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As Ebola spreads, health care workers take the brunt

| Tuesday, Sept. 9, 2014, 8:09 p.m.

DAKAR, Senegal — A surge in Ebola infections in Liberia is driving a spiraling outbreak in West Africa that is increasingly putting health workers at risk as they struggle to treat an overwhelming number of patients.

A higher proportion of health workers has been infected in this outbreak than in any previous one. The latest infection was of a doctor with the World Health Organization treating patients in Sierra Leone. The organization gave no details, but an American — unidentified by hospital officials — who became infected while working in West Africa landed in the United States on Tuesday to get treatment at Emory University Hospital.

This is the second WHO staffer to be infected in Sierra Leone, and the U.N. health agency said that after an investigation of the first case, staffers battling Ebola there now have better working conditions — including larger, more private quarters.

The outbreak gripping West Africa is thought to have killed more than 2,200 people, and public health experts agree that it is out of control. More than 4,200 people have believed to have been sickened in Guinea, Liberia, Sierra Leone, Nigeria and Senegal.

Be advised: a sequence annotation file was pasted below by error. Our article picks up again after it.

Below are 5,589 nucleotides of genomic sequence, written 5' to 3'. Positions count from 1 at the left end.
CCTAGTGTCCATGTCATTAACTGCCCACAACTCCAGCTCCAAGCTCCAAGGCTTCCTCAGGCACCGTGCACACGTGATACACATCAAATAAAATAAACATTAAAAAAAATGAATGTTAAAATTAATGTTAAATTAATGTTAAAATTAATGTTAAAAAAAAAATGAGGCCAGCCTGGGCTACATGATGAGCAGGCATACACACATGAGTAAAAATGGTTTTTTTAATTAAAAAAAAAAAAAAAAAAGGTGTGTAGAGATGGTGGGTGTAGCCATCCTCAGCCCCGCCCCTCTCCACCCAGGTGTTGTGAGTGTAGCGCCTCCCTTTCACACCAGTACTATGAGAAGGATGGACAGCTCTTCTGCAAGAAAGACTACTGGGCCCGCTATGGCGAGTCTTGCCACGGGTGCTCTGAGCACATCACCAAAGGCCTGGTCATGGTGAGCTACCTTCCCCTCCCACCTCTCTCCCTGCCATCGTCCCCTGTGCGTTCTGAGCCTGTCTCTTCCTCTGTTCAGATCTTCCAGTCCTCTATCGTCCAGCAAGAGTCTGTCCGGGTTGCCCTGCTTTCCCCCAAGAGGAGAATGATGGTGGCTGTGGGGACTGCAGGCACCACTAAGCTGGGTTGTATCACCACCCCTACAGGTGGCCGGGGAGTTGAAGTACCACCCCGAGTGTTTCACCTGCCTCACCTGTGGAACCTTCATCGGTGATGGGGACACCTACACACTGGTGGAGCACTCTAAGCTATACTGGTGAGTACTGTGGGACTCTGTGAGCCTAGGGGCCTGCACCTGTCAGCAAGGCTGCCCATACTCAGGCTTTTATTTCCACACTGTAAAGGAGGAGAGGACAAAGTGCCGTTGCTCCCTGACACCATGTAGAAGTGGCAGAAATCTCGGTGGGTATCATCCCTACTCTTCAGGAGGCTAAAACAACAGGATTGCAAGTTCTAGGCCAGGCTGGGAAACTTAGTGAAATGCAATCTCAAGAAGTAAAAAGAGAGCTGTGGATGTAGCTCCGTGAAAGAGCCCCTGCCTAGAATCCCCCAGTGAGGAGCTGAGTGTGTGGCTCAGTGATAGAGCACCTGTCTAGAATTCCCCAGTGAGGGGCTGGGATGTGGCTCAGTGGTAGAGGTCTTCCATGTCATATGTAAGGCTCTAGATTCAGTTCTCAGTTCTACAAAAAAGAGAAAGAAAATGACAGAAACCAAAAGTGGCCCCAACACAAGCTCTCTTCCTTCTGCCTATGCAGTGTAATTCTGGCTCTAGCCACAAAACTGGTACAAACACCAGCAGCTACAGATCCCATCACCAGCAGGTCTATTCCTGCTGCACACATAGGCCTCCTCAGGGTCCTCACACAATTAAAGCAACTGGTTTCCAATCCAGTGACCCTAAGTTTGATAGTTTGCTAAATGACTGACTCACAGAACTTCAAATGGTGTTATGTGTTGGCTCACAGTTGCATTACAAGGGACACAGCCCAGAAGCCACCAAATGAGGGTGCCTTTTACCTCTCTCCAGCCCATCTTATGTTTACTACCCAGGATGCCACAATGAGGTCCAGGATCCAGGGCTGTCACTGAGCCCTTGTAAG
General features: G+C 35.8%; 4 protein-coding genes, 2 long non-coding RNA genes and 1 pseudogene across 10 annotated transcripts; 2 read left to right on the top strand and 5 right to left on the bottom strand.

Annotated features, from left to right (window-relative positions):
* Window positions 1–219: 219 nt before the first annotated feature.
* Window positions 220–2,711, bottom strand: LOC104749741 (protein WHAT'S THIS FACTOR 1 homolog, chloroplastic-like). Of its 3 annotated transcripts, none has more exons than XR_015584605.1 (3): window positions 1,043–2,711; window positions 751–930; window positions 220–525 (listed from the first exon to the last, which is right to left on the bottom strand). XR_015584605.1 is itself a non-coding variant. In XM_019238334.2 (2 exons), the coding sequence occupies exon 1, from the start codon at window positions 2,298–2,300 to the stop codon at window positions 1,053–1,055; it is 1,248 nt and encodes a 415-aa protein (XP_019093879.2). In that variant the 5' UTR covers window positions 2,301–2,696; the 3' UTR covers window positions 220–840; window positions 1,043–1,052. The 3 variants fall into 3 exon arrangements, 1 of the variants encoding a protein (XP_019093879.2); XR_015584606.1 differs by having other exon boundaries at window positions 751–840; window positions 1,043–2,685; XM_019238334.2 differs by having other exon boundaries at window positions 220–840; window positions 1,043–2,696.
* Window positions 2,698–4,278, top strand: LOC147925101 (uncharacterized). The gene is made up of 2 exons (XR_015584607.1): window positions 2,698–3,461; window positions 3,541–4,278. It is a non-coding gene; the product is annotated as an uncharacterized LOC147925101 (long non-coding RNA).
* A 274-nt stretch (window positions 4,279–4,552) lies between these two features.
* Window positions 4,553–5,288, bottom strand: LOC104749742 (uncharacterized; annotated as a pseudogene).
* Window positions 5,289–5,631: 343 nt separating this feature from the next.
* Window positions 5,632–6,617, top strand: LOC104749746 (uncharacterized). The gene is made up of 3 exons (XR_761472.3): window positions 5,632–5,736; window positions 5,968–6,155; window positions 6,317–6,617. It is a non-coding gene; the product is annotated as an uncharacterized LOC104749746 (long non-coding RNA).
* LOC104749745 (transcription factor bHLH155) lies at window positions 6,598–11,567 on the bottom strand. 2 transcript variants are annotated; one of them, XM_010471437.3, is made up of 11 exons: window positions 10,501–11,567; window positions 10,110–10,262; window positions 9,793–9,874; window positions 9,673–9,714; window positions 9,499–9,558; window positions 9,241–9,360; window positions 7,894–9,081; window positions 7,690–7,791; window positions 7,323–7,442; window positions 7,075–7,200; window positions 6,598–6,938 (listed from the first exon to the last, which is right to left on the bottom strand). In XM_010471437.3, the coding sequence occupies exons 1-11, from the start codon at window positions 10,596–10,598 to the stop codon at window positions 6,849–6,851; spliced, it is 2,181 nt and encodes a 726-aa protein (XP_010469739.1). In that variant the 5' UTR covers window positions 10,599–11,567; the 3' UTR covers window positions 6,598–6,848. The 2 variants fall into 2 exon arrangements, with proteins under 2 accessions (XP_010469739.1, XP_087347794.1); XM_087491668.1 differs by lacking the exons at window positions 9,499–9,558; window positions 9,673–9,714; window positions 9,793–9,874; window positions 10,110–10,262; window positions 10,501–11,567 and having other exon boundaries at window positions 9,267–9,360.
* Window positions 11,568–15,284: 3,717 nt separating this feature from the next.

The disease is spreading particularly quickly in Liberia, where WHO figures published Tuesday showed that more than 500 new cases were recorded in a week. The organization warned on Monday that it expects thousands of new cases in the country in the coming weeks.

Sierra Leone said it is expecting to uncover potentially hundreds of new cases during a three-day nationwide lockdown later this month. While people are confined to their homes, thousands of volunteers will go house to house to search for those infected, Sidie Yahya Tunis, a Health Ministry spokesman, said on Tuesday.

Health workers in Liberia have paid a heavy toll; 160 have been sickened in that country, and 80 have died, according to Karin Landgren, the U.N. envoy to the country. Health workers are at particular risk because of their close contact with the sick since Ebola is only spread by contact with bodily fluids of those who have symptoms.

A shortage of doctors and nurses to care for these patients is being exacerbated by the sheer number of health workers becoming infected. But that shortage may also be the reason they are getting infected, experts say.

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